Changes made to WCA 1 and 2A as a result of regulation schedule changes should be evaluated. Since the changes were not a result of trying to meet specific targets, it is not clear what the target should be. Both elevation and fluctuations were not targeted to be "natural." However, it may be desirable to compare the results to a rainfall index derived from the NSM.
Future changes to the L-67 levees will result in changes in temporal and spatial stages within WCA 3A and 3B. If the changes are made to improve hydropatterns, then a rainfall index (based on the NSM) would be appropriate. If the changes are made to support flows into the Park, the same index may be useful but would not be sufficient in itself to indicate success since flows into the ENP need to be included.
Lake Okeechobee represents a case that will never be restored to "natural fluctuations." Water supply and flood control will always be important. An index needs to be developed which will indicate littoral zone success while allowing greater than historic fluctuations patterns.
Water Preserve Areas (a.k.a. Buffer Strip) are still in need of definitions of size and function. While seepage will probably be an important feature, there is an opportunity to create wetland functions. As these areas are being designed, hopefully environmental features will be planned and then success indicators can be developed.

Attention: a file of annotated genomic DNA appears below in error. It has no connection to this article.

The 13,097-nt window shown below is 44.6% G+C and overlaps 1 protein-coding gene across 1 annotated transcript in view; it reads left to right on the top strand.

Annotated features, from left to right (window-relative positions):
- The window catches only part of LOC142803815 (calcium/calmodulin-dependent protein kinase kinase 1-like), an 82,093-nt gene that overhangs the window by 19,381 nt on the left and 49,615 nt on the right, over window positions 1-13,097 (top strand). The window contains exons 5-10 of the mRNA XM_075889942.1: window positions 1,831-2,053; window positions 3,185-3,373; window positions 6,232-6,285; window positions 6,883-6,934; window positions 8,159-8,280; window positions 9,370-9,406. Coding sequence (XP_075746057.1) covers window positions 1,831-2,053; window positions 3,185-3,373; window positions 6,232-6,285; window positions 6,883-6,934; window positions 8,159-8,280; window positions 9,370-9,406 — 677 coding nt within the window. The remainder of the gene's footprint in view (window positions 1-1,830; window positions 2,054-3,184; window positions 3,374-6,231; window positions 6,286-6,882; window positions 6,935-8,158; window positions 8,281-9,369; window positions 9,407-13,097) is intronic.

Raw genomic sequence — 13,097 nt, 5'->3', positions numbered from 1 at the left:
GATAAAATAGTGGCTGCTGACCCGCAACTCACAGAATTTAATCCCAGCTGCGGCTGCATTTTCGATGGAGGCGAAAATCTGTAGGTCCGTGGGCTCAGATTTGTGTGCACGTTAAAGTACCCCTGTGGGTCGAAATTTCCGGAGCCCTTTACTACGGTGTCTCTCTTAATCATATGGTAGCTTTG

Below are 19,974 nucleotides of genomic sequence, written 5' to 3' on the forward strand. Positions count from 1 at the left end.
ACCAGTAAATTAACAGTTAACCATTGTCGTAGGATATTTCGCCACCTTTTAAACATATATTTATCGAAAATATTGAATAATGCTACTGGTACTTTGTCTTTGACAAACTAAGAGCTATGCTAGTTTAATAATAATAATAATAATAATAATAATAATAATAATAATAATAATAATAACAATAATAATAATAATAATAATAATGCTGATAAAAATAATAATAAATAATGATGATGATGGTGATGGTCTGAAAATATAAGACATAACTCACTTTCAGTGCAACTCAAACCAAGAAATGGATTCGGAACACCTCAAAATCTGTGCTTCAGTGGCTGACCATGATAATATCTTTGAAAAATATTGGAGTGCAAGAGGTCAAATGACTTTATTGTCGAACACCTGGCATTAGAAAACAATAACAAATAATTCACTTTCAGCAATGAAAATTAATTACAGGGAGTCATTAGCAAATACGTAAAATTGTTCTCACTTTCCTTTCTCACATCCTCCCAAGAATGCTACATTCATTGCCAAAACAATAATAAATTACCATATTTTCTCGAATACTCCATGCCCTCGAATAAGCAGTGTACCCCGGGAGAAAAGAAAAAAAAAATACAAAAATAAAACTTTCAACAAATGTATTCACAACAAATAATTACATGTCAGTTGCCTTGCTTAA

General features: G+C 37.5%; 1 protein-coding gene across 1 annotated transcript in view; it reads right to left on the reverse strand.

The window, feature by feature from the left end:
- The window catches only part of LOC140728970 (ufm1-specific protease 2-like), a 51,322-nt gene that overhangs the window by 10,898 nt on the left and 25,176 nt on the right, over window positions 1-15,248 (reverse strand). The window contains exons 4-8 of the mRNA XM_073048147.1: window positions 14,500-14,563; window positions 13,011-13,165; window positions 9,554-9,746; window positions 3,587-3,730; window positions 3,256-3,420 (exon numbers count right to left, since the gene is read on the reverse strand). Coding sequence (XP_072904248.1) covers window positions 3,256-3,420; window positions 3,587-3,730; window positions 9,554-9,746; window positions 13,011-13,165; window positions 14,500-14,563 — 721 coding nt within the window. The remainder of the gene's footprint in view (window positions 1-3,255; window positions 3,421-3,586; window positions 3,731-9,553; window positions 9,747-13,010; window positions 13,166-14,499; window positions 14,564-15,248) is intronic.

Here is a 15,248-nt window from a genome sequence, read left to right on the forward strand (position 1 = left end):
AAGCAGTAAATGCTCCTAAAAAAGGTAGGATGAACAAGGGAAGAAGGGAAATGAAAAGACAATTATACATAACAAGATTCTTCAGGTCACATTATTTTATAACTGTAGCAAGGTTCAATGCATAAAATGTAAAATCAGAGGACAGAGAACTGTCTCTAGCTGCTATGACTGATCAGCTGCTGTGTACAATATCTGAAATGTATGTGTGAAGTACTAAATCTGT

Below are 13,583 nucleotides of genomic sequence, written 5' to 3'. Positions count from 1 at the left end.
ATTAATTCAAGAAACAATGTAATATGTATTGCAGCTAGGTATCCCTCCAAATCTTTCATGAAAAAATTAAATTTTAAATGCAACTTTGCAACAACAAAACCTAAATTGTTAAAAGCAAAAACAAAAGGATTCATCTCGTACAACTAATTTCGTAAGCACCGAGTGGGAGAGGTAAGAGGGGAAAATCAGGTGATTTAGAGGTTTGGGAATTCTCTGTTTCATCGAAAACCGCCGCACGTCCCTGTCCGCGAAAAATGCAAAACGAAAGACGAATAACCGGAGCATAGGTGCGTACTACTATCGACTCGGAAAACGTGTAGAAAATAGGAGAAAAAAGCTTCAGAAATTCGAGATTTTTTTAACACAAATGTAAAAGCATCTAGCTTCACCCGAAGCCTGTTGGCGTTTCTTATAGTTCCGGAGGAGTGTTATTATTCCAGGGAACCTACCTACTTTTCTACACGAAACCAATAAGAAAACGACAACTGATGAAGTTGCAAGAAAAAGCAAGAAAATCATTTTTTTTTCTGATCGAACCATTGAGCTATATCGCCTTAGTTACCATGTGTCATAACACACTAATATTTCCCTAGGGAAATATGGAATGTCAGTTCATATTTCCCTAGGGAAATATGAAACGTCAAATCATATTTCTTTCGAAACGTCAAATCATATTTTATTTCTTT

S-65 releases (from Lake Kissimmee) should be regulated to mimic historic patterns. However, since the NSM does not cover that area, the index could be related to the "restoration criteria" used for the Kissimmee River restoration effort. The SFWMD is developing a plan to monitor restoration success.
Eastern discharges through LEC canals need to be evaluated for impacts on Biscayne Bay. Within the next few years, modeling information should be available for indices.
L-8 and Loxahatchee Slough areas should be considered for restoration. Since there is no plan to do so, success indicators cannot yet be developed.
For the potential indices listed above, it is uncertain that the data (available now and in the near future) and methodology will successfully produce a good basis for comparison. Until further testing of some of the hypotheses is performed, the need for future scientific support cannot be determined.
In applying rainfall driven formulas as a basis for comparison, the effect of changed boundary conditions should be evaluated. For example, flow across Tamiami Trail could be restored to historic patterns, but unless the eastern ENP boundary prevents unnatural seepage discharges to the East, ENP flows will not be restored throughout Shark River Slough. Likewise, any specific comparison should include boundary effects.
1. Perkins, W. A. and T. K. MacVicar. 1991. A Computer Model to Simulate Natural South Florida Hydrology, Draft report, South Florida Water Management District, West Palm Beach.
2. Van Lent, T. 1994. Calculation of a Rainfall/Stage Response Model for L 31W for the period 1970-1982, submitted to the National Park Service under contract CA5280-4-9040.